Natural disasters sweep in with no respect to people, structures or landmarks. Unfortunately, no matter how much preparation goes into defending our most valuable assets, these disasters wreak havoc, and leave entire regions crippled for days to months on end.
This summer, Hurricane Florence ripped along the Southeast and Mid-Atlantic states, taking more than 30 lives, and leaving more than 2.1 million people without power. Within a week of the hurricane, nearly 100,000 were still without power. This is minimal downtime compared to the months people were without power following the hurricanes in Puerto Rico last year.
Within the energy realm, the ability to take a hit, survive it, and be able to stand back up and get back to normal as quickly as possible is known as resilience.
It is important to understand that resilience isn’t only having a plan to maintain some level of operation during a human-caused attack. Unfortunately, some of the nation’s most critical systems have been severely impacted by natural disasters. Having precautionary measures in place to continue or resume operation as quickly as possible following a human-caused attack or natural disaster has been a topic at the forefront of the resilience conversation.
“You can see hurricanes approaching, you can feel them when they are upon you, and you can see them leaving,” said Andy Bochman, grid strategist at Idaho National Laboratory. “Cyber has no such logic. You don’t see it coming, you’re not sure when it’s happening or what’s happening, you don’t know where it’s coming from or how long it will last. When it seems like it is over, you don’t know that it is over. It may start the next day from the original attacker or someone else could target you – it’s hard to know when the end is. So it’s important to practice operating through attacks – taking steps to ensure a minimal level of service is maintained even while parts of the company are in active cyber defense mode.”
For over a decade, Idaho National Laboratory has facilitated a forum called Resilience Week to provide a venue for advancing resilient infrastructure conversations, technologies, policies and partnerships. With the timing closely following the destruction Hurricane Maria reaped on Puerto Rico, the conversations at Resilience Week 2018 in Denver, Colorado, focused on ways to modernize the energy delivery system, enhance the security and resilience of America’s energy infrastructure, and how to recover from disruptions to the energy supply.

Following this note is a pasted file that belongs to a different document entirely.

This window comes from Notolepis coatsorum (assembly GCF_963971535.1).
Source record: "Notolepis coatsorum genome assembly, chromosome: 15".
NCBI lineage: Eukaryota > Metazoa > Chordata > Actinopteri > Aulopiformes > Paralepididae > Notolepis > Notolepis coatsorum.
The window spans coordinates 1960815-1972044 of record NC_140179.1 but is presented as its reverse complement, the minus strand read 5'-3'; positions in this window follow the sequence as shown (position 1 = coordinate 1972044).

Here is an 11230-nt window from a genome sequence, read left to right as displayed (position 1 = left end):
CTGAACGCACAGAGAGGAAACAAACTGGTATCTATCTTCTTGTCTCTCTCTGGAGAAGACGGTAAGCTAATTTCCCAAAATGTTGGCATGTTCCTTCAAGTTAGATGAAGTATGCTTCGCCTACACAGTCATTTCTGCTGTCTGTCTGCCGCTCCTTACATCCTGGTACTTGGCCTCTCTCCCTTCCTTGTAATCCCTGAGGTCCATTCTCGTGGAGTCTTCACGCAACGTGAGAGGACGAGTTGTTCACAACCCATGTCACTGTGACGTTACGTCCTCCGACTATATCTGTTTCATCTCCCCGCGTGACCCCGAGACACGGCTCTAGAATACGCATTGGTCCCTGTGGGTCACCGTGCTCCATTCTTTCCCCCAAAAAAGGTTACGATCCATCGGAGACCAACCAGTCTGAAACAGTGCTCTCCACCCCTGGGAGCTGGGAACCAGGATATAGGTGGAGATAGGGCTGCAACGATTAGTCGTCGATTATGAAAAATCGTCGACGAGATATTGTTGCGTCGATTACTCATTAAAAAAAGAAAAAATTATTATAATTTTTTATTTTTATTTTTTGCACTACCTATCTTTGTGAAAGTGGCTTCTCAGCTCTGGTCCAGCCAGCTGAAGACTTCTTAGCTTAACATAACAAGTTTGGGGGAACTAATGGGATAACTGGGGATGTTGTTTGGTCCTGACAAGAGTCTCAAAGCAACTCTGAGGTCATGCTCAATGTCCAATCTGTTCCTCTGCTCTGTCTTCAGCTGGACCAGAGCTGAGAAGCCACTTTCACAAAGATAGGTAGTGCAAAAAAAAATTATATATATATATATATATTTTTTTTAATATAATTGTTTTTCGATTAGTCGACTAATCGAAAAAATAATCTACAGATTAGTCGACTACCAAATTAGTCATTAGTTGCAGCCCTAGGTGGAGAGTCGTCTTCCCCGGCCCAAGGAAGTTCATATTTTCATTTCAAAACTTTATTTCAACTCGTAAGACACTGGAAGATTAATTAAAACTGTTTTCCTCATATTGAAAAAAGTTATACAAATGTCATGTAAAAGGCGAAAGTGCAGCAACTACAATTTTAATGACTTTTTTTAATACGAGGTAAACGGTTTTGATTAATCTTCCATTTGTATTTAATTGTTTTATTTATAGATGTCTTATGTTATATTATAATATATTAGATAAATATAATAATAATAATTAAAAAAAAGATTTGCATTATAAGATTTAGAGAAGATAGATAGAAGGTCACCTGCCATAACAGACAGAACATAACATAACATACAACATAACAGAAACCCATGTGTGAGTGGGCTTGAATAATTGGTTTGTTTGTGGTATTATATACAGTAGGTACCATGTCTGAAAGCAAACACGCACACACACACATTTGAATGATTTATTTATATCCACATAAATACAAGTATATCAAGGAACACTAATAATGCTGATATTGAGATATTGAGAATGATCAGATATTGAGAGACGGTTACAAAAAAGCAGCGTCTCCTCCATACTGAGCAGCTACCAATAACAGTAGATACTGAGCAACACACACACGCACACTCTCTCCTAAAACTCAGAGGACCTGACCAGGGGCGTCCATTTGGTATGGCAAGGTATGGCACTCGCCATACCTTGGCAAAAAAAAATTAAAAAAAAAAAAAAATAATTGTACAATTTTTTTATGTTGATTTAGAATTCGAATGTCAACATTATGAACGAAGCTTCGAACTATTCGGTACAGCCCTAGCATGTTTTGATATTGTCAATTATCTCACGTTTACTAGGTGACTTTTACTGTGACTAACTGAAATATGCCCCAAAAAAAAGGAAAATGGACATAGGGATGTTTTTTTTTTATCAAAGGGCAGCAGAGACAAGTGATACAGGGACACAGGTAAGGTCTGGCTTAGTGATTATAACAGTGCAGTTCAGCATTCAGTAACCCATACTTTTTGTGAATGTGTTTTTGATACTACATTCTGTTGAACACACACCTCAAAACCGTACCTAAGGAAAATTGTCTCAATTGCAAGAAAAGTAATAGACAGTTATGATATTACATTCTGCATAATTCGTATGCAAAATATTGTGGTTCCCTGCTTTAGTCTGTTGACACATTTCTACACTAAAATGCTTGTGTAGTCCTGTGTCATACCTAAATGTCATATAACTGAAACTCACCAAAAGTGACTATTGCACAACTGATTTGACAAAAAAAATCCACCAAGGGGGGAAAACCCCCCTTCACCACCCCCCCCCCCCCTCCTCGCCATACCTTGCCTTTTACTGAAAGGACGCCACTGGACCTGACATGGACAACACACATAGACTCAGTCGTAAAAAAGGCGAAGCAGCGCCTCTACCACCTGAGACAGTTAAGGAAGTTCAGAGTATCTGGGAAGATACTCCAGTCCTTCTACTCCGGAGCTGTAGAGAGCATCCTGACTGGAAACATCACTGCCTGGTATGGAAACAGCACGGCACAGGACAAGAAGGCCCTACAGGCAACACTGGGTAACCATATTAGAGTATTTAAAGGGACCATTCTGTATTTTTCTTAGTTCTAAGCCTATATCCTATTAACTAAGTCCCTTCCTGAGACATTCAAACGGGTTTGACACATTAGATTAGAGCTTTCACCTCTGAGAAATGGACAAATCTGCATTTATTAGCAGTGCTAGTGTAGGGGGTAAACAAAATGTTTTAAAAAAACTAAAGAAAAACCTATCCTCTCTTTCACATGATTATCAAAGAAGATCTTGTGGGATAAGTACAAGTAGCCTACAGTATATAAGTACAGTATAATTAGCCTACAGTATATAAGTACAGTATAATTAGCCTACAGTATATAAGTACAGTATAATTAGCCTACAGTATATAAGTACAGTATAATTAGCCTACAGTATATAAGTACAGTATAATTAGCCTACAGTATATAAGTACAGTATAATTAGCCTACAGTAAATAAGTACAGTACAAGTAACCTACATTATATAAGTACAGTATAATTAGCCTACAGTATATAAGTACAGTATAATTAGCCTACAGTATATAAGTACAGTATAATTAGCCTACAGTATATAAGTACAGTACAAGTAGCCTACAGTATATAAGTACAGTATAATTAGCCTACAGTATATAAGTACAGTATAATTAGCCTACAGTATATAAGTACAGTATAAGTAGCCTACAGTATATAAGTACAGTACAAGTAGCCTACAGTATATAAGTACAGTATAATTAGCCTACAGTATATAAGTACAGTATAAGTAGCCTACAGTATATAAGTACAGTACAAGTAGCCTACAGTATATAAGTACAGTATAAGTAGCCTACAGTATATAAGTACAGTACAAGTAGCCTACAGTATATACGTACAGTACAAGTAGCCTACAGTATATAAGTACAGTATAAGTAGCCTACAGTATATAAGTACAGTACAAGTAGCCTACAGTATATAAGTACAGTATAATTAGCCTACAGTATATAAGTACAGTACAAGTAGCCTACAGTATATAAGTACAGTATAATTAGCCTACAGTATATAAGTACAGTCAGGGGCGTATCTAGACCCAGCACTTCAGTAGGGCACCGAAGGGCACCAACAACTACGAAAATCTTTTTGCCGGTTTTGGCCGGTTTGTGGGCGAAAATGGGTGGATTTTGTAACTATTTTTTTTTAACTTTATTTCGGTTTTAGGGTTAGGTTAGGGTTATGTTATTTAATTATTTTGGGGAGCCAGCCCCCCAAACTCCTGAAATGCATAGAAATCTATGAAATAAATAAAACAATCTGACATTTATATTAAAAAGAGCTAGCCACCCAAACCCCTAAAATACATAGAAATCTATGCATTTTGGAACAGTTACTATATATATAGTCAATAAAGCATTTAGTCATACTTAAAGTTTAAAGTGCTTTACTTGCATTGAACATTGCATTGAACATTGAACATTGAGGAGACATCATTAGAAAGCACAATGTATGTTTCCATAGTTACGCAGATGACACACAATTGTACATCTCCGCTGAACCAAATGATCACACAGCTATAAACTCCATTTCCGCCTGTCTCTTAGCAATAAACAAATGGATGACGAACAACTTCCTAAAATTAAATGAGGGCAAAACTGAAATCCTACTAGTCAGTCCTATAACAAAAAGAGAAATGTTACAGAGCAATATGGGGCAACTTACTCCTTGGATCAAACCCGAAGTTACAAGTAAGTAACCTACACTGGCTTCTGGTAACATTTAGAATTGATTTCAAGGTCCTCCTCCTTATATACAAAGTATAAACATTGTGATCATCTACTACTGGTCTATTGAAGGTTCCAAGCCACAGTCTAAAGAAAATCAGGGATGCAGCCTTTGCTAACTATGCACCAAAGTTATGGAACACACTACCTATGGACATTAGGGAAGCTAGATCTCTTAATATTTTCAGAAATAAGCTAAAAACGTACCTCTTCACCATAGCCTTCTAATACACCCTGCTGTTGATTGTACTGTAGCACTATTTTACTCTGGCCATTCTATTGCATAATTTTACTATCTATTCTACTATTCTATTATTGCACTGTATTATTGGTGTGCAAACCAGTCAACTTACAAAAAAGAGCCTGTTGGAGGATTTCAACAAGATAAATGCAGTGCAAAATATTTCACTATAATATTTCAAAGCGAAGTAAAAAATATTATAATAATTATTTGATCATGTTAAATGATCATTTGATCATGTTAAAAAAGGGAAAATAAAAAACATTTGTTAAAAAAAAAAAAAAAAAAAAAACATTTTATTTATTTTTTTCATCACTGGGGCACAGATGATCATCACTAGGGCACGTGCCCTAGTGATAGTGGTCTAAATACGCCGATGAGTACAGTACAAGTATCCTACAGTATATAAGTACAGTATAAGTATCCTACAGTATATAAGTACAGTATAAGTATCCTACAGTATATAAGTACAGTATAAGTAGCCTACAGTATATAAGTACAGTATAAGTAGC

“Since its inception, this conference has brought together like-minded individuals trying to solve what seem to be insolvable problems,” said Zach Tudor, INL associate lab director for National & Homeland Security. “As a national lab leading this space, we feel a sense of responsibility to bring government, industry and academia partners together to identify ways to bolster the current approach to resilience.”
DOE’s Office of Cybersecurity, Energy Security, and Emergency Response’s (CESER) Infrastructure Security and Energy Restoration (ISER) division partnered with the event, as they work closely with private and public partners to identify hidden dependencies and risks in our critical infrastructure to ensure a secure and reliable flow of energy across the nation.
Donna Lynne, the lieutenant governor of Colorado, opened the conference by sharing an experience on a cyberattack in Colorado that took over a month to recover from. Although they had precautionary measures in place, some of the breached data was lost forever. And with heavy smoke visibly suspended in the air surrounding the venue, she spoke about how drought conditions have led to widespread, devastating wildland fires throughout the U.S. this summer. Regardless of whether we are prepared, malicious events and natural disasters can cripple entire cities or regions, and having a plan to return to operation quickly and smoothly needs to be considered ahead of crisis.
The event had a strong lineup of speakers, including security experts from across the nation, including: Mark Weatherford, former DHS undersecretary for Cyber Security and Communications and now senior vice president and chief cybersecurity strategist for vArmour, and Dr. Vilas Mujumdar, a member of the ASCE board of directors, internationally recognized for his leadership and contribution to addressing resilience and sustainability issues facing the global society.
Next year, the conference is expected to take place in Texas in October or November. Watch www.resilienceweek.com for updates.
Posted Oct. 30, 2018